Vines, Espaliers and Other Flat Plants

There are times when you’d like to have the height of a tall shrub, but when you don’t have very much horizontal space in your garden. Driveways that run alongside the garage are one common example. Often, there are only 10 or 12 inches of exposed ground, yet the wall extends 20 feet to the eaves. You can face the same dilemma along a front sidewalk at your front door or out back, by the fence. You have more needs than you have space for them. What can a poor gardener do?

Vines are one good possibility. If it’s a stone or brick wall, choose a clinging vine such as Boston ivy or Virginia creeper for a sunny site or English ivy for the shade. Climbing fig ivy does well in-between, with morning sun and protection from the hottest afternoon sun. It’s one of the most popular clinging vines from Central Texas and southward, but it will suffer freeze damage below the mid-20s.

If you have a wooden surface, you’ll need to use a twining or sprawling vine. More explanation is in order. If it’s the side of your house, you’ll need to build some type of trellis on which the vine can climb. The pre-fab versions work well, but a sturdier structure built from 2 x 2 decay-resistant lumber would be much better. Stand it out from the wall by several inches for good air circulation and consider building it with hinges at its base to allow you to lay it over when it comes time to repaint. You’ll be able to grow climbing roses by tying them to the support, or you can choose twining vines like wisteria, Madame Galen trumpetcreeper, Carolina jessamine, Confederate star jasmine and honeysuckle. You could even use annual vines such as morning glories, hyacinth bean, moon vine and cypress vine.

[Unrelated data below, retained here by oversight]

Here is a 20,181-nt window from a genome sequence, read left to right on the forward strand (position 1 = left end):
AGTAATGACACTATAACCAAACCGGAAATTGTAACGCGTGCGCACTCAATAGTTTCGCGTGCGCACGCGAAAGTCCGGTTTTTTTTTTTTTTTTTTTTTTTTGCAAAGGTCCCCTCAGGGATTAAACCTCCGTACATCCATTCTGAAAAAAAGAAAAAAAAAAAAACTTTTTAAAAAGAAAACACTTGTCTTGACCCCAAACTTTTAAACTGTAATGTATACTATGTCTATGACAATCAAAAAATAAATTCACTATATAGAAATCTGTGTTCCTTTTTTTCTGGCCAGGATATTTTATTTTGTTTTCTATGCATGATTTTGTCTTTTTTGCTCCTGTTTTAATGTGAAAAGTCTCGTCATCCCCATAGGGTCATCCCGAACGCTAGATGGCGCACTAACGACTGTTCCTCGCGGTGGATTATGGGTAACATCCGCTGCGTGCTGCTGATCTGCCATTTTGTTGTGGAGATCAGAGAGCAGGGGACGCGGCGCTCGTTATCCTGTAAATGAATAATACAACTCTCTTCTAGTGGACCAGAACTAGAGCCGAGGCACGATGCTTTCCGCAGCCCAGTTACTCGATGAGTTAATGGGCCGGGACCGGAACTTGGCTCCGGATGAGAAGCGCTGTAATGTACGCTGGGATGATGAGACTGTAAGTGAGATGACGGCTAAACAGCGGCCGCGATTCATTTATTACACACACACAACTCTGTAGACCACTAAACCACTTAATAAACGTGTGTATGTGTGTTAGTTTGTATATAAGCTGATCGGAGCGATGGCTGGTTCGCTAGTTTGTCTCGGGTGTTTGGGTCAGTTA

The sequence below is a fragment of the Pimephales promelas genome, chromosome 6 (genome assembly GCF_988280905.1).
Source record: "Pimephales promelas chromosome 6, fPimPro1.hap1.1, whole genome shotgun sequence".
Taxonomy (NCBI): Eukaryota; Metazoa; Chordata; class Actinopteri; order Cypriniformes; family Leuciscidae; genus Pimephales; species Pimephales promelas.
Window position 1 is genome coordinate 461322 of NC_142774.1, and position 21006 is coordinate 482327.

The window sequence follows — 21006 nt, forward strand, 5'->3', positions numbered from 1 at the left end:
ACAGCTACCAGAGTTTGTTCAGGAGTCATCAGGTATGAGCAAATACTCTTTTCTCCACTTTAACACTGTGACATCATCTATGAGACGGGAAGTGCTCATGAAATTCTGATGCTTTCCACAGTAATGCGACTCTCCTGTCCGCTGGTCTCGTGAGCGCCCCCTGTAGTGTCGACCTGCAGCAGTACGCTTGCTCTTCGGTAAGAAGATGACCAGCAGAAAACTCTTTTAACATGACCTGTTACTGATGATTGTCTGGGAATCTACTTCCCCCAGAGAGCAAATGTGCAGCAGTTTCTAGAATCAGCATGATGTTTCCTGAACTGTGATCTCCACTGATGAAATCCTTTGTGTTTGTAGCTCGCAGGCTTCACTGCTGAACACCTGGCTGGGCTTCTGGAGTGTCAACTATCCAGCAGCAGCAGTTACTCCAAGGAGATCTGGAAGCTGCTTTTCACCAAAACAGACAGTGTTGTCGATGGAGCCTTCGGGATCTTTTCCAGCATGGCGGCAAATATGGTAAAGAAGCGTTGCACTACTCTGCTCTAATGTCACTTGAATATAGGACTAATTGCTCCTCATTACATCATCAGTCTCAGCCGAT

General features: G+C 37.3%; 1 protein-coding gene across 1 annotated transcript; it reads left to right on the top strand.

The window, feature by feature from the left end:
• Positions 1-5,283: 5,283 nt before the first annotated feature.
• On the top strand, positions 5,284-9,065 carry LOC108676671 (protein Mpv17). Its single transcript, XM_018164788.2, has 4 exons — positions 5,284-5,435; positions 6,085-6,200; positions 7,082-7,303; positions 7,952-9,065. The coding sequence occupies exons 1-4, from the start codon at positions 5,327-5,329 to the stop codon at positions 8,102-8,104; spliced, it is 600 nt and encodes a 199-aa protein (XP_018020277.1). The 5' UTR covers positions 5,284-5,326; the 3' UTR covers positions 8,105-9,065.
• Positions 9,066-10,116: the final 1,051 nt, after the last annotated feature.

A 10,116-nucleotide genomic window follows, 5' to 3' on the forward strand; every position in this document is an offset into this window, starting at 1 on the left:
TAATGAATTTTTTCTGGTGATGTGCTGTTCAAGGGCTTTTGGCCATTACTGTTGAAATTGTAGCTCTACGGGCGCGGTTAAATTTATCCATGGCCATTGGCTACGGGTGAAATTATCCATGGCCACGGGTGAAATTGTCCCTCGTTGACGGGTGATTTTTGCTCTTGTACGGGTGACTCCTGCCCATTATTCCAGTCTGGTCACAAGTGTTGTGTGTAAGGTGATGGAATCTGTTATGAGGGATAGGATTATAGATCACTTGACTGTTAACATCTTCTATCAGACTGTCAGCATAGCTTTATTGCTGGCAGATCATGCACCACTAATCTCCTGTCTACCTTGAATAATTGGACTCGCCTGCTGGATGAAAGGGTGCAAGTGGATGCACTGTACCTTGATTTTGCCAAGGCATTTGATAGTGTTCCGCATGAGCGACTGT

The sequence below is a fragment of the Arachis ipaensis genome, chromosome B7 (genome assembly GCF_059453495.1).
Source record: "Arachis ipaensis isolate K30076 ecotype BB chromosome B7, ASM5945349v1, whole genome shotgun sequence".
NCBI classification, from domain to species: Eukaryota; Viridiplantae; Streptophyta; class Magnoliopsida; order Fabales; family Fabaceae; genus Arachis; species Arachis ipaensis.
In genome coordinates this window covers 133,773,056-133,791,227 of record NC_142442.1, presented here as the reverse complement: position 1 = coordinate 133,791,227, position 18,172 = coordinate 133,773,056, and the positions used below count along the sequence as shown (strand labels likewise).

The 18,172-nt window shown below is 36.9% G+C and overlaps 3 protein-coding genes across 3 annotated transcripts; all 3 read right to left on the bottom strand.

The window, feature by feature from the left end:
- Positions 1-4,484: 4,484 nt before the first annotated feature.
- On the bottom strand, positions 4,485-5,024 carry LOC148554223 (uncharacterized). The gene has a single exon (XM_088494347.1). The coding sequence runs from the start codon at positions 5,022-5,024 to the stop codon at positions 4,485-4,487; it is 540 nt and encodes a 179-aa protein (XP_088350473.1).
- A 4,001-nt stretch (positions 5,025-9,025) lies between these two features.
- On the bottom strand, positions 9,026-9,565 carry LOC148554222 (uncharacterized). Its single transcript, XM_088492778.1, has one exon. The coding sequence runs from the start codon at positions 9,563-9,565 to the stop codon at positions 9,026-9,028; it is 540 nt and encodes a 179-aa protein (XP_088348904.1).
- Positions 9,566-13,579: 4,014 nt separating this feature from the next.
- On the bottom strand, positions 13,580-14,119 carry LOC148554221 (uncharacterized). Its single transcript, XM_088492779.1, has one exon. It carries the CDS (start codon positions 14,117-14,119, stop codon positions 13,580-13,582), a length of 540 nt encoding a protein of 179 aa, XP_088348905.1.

You can use the same stable of twining vines to grow up and over a wood fence in the alleyway. There’s a trick, however, to getting the best look from this type of planting: let the stems be in the alley, not on the house side of the fence. The prettiest part of any vine will be its new growth and flowers, and you’ll be happiest if you let the vine grow up and tumble over, into your yard. That way you’ve added greenery to two sides of the very same vertical surface, yet you’ve stolen almost no ground space from either area of your landscape. Install a simple drip irrigation line in the alley to make watering easy.

Even fruit trees can be trained to grow flat against walls.

Even fruit trees can be trained to grow flat against walls.

Espaliers are essentially shrubs (and occasionally trees) that have been trained to grow two-dimensionally, flat against their supports. You’ll want a supple-stemmed plant such as pyracantha, Hollywood twisted juniper or willowleaf holly as your star. Train it to grow flat against the wall. Have an idea of the natural-looking form you want it to take (formal espaliers are pretty restless in the design). Train each twig to conform to that predisposed pattern. Use lead anchors and plant ties to secure them in place, and fill out the bottom parts of the espalier before you move up the stems. It gains you several years’ training if you’ll buy a plant that has already been shaped and sculpted at the nursery.

You can actually combine these two techniques of vines and espaliers by training English ivy, purple wintercreeper euonymus or some other vine to take on a pre-determined pattern on the side of your house. It may help to have a series of single wires to which you can train the vine. Lead masonry nails are a good way of securing the wire.

Finally, columnar plants offer yet another option in narrow-space landscaping. They belong at the end of our list, as they’re the least natural-looking solutions and the most difficult to work into a soft, pleasing design. Scarlet’s Peak yaupon holly grows to 8 or 10 feet tall and only 2 feet wide. Columnar junipers and Italian cypress are boldly upright, many growing to 20 feet and taller. In fact, they can quickly become distracting. Less formal selections such as Spartan juniper are a better compromise. Japanese yew podocarpus, similarly, grows decidedly upright, but it’s less rigid and it doesn’t look like an exclamation point in the landscape.

Narrow areas are a challenge to be sure, but much of Texas gardening is. Somehow, we figure ways to survive.

Posted by Neil Sperry
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